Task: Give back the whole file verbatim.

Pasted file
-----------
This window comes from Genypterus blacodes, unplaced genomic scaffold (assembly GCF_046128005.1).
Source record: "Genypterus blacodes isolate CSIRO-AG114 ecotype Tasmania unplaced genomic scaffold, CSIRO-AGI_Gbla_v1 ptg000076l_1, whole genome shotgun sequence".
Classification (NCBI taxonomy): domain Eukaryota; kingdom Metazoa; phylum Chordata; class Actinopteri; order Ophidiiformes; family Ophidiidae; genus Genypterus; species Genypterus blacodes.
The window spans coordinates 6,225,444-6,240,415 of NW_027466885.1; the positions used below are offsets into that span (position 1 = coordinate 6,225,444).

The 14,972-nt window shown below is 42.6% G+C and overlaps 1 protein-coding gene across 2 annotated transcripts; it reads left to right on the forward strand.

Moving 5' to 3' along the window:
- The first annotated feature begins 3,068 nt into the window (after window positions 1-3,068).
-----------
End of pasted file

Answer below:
This window comes from Genypterus blacodes, unplaced genomic scaffold (assembly GCF_046128005.1).
Source record: "Genypterus blacodes isolate CSIRO-AG114 ecotype Tasmania unplaced genomic scaffold, CSIRO-AGI_Gbla_v1 ptg000076l_1, whole genome shotgun sequence".
Classification (NCBI taxonomy): domain Eukaryota; kingdom Metazoa; phylum Chordata; class Actinopteri; order Ophidiiformes; family Ophidiidae; genus Genypterus; species Genypterus blacodes.
The window spans coordinates 6,225,444-6,240,415 of NW_027466885.1; the positions used below are offsets into that span (position 1 = coordinate 6,225,444).

The 14,972-nt window shown below is 42.6% G+C and overlaps 1 protein-coding gene across 2 annotated transcripts; it reads left to right on the forward strand.

Moving 5' to 3' along the window:
- The first annotated feature begins 3,068 nt into the window (after window positions 1-3,068).